We cannot, cannot, cannot allow this man even close to the levers of power in this country.  The stakes are just too high.

 

 

 

Democracy– untidy and beautiful

I took part in the Washington State Democratic caucuses today.  It was a special day in more than one way– not only are the stakes in this election extremely high, but it was the first caucus in which my daughter was able to participate.  This simultaneously made me extremely proud and reminded me of my age.  Just a little while ago my daughter was far, far more interested in crayons and her dolls than politics…

Our district caucus was held at one of our local high schools.  We arrived early, but not early enough– the school parking lot was jammed, and street parking was quickly filling up.  I dropped my wife and daughter off, and then had to find parking seven blocks away.  This made my hike back to the high school a bit of a chore, as I am nursing a sprained knee (and a possible meniscus tear– medical assessment in progress).

But I wasn’t going to miss this caucus.

The caucus was wall-to-wall with people– quite probably the largest number of people I have ever seen at a caucus in this state.  People congregated by precinct, and the subsequent discussion was passionate, but generally respectful.  In the end Bernie Sanders took three-quarters of our precinct vote, Hilary Clinton one quarter, which, at the moment, roughly matches the proportion of the vote state-wide.

It was good, face-to-face grass-roots democracy, and nobody called anybody names, and nobody got into a fistfight.  It gives me hope, seeing so many people engaged and looking for change.

Because, frankly, in this country we need hope, and we need change.  There is a real sense that our essential democracy is slipping away.  Working people are getting profoundly shafted, and our republic is in danger of becoming a plutocratic oligarchy.  I am convinced that if certain people from the other party become president (by which I mean all of them, but some more than others) the danger to the country will move from chronic to acute.  We need a political revolution in this country to restore our democracy, and to point the US toward a future that includes everyone.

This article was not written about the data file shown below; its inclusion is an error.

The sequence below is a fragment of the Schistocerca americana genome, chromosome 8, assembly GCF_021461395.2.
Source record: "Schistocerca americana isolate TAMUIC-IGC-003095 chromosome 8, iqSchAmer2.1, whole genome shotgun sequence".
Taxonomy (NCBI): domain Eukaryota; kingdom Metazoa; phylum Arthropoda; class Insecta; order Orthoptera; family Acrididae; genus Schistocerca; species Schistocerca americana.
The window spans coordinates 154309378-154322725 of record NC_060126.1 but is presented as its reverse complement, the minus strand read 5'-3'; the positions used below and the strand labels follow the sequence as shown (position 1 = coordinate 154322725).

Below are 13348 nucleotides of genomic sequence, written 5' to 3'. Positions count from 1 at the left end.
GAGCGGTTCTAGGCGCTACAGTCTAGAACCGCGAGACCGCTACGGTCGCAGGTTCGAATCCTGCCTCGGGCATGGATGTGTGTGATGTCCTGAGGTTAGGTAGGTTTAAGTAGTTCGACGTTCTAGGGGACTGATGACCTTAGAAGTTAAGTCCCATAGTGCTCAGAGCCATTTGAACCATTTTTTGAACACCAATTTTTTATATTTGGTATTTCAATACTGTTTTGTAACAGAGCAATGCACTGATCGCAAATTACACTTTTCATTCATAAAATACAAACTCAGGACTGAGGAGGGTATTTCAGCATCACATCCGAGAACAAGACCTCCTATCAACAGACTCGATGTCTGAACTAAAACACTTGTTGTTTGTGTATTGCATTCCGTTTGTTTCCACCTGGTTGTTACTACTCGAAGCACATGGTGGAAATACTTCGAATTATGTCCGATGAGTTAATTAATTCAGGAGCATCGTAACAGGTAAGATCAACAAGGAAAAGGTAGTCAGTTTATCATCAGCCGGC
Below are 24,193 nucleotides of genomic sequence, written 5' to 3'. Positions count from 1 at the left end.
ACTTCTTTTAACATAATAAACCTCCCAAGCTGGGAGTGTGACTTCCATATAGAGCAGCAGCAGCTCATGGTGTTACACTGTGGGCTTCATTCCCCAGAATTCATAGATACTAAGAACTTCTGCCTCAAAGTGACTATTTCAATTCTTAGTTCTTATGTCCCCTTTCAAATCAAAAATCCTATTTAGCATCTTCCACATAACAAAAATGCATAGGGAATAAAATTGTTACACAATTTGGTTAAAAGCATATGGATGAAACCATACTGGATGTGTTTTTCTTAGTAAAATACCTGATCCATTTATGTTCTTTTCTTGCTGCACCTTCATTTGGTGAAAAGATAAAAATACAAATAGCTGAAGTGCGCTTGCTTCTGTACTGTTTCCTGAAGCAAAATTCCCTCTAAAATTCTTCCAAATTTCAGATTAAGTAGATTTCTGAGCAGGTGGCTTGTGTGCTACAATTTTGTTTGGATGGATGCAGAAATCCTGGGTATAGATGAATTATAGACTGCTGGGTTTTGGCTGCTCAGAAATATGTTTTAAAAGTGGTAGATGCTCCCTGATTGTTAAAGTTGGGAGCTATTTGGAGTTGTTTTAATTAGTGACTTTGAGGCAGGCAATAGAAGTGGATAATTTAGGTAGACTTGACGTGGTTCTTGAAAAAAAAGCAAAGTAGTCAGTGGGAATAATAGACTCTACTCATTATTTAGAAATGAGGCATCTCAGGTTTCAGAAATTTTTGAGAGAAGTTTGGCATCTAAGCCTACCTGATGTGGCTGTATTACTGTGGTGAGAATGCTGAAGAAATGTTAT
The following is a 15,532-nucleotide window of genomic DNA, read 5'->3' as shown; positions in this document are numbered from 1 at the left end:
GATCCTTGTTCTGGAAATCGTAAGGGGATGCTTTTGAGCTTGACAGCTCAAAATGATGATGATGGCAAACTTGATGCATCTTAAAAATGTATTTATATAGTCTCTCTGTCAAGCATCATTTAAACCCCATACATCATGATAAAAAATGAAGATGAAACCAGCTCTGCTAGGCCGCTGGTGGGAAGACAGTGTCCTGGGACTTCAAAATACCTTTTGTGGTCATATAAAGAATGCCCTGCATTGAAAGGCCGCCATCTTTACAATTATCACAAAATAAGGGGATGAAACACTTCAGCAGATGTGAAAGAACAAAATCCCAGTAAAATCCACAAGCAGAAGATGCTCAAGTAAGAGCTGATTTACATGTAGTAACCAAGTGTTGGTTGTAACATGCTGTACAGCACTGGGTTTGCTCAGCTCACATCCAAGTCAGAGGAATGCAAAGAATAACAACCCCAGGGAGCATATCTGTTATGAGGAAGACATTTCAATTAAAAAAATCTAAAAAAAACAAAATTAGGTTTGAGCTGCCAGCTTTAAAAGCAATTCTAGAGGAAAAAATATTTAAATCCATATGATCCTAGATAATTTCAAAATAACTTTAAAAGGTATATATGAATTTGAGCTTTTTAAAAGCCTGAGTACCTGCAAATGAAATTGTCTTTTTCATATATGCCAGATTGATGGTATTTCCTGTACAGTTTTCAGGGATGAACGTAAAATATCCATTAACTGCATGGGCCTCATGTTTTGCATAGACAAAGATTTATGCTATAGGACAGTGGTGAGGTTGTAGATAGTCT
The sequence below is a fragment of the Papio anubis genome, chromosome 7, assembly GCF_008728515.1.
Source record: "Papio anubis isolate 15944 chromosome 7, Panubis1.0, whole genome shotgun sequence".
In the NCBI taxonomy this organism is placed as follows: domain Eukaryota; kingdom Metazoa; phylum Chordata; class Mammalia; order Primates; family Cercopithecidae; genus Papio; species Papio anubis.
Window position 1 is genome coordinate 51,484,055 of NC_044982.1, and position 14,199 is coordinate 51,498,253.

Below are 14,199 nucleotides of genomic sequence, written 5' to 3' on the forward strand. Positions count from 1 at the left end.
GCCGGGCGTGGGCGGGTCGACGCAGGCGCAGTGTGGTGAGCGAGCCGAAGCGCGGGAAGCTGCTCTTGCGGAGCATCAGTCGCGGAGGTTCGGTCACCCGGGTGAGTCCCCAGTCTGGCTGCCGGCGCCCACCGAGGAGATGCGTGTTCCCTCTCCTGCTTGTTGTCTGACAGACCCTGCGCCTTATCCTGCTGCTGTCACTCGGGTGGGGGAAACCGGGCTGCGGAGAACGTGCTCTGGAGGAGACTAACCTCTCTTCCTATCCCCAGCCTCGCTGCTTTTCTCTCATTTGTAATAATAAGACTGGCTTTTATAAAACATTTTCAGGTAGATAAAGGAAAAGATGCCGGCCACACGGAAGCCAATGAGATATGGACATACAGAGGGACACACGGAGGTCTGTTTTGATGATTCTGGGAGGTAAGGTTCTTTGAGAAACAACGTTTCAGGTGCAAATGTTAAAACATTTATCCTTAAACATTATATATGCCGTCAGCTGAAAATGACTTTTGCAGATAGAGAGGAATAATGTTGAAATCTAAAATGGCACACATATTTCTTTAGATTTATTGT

The problem is that there are a lot of people whose dreams for this country are quite different, far, far too many of whom are threatened by the changes the country is going through, and who are looking for scapegoats for their sense of dislocation.  Certain politicians are pandering to that fear and paranoia and dislocation, offering up empty promises of ‘restored greatness’.  Others are ideologues spouting doctrines that are seriously disconnected from verifiable reality, such as denying global warming in the face of overwhelming scientific evidence.  And all of this is wrapped up in a political polarization that is destroying our sense of all being Americans together.

So I’m hopeful, and I’m worried.  It’s seven-plus months to the general election, which is very long time in American politics, and will be even more so in this election, which has been off-the-wall whacked-out and off the charts.  All we can do is buckle up, hang on and keep working toward what we believe is right, while remembering that while one election is not going to automatically make everything better, that one election could also put us in serious danger.

At minimum, I can do two things for my country at the moment– pray and vote.  To my mind, that’s a pretty powerful combination.

Later.